Note:Pictures in this post were chosen at random from APP submissions.
Someone recently came to the APP searching for information for Ashtanga and weight so here it goes.
Anyone Can Practice Ashtanga
I know many self proclaimed overweight people who practice Ashtanga. Mysore style Ashtanga is accessible to everyone because the student is taught one on one and given options that fit their bodies. After attending Mysore style class regularly, the student is equipped with enough knowledge to join in on a guided/led class.
I also know of self proclaimed overweight people who have practiced with Sharath and found him to be understanding, good natured and accepting. However, Sharath did suggest that they lose weight with his famous line said in a sweet manner with some head nodding, “no more chapatis!”
How does weight effect the practice?
The physical practice of Ashtanga requires stamina, strength, agility and flexibility. While most teachers will offer modifications and take you all the way through Primary Series, there are some poses that will never be accessible if you carry extra weight.
Many binds like Marichyasana, will not be accessible simply because the arms cannot wrap around the body. Heaviness will make jump backs and lift ups impossible not only because of the amount of weight you have to pick up but because of the pressure on the shoulder joints. Many inversions will not be possible also because of the pressure on the joints.
When Sharath was telling my friend to lay off the chapatis, he stopped him at Marichyasana because the binds simply could not be done at that weight. However, when he went back, Sharath did give him the next pose anyway.
Yes. I good teacher can adjust the pose so that you can still get all the benefits. Also Ashtanga Yoga provides mental and spiritual benefit as well. Yoga is the art of stilling the mind so that you find liberation from the thoughts that cause you stress and unhappiness. Ashtanga can give this to you regardless.
Can Ashanga help in weight loss?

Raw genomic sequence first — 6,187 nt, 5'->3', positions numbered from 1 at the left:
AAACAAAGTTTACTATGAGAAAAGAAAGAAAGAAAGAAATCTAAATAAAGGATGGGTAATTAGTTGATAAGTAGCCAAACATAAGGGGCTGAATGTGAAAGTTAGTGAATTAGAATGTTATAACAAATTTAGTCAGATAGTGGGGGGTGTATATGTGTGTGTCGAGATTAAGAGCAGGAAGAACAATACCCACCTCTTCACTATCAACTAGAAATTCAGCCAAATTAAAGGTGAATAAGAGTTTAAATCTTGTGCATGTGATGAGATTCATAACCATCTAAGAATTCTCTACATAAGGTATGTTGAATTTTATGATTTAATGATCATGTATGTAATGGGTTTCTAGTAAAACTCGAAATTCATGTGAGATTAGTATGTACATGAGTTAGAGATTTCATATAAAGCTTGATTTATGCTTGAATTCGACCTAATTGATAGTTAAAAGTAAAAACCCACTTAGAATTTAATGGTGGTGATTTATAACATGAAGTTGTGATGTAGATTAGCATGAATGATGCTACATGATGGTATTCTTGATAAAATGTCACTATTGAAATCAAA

Yes, Ashtanga brings awareness to the thoughts and habits in your life that are not serving you. With this awareness, most people either A. Stop practicing because facing their own neurosis is too much or B. Change. Everyone that I know that is serious about yoga usually changes their eating habits and lifestyle to support their practice. They usually get plenty of sleep, raise early,drink plenty of water, eat light prior to practice,hang out with positive people, are health conscious and lower their alcohol intake. All of these things will aid in weight loss.
I am no doctor, but many people find that Ashtanga practiced 6 days a week, coupled with a balanced diet, keeps them healthy and fit. I know people who only do Ashtanga and they have washboard abs and arms like Michele Obama.
Traditionally, Ashtangis are encouraged to eat a simple vegetarian diet. We are also, encouraged to eat an early and light dinner and to practice in the morning before eating again. These will also aid in weight loss.
Ahimsa,(non harming), Aparigraha (non-hoarding), Svadyaya (self study) are a part of the 8 limbs of yoga that make up the back bone of the practice. As you become serious about the physical part of the practice, you will become more curious about the spiritual portion of it. Excessive eating goes against both ahimsa and aparigraha. Svadyaya, or the itch to study yourself as well as the ancient texts, will aid you in figuring out why you over eat and give you tools to stop.
To recap, if you want to use Ashtanga to lose weight:
Get to the root of why you eat by taking a hard look at your life and your habits.
Think more like the old school vegetarians whose food was natural and from the earth and less like new school vegetarians who eat processed junk. Stay away from chemicals and try to eat organic, fresh unprocessed foods.
Practice consistently and frequently
To ensure that you get enough physical activity,try to stay with the traditional habit of practicing 6 days a week with moon days and ladies holiday off. If you need more activity, make it something that will support your practice like body weight bearing activities and walking. Running can be rough on the joints and lifting heavy weights tighten the muscles which can hinder your practice.
If you have more questions, don’t hesitate to ask!
Shanna Small has been practicing Ashtanga Yoga and studying the Yoga Sutras since 2001. She has studied in Mysore with Sharath Jois and is the Director of AYS Charlotte, a school for traditional Ashtanga in Charlotte NC. She has written for Yoga International and the Ashtanga Dispatch. Go here for more information on AYS Charlotte. For information on workshops, please e-mail email@example.com.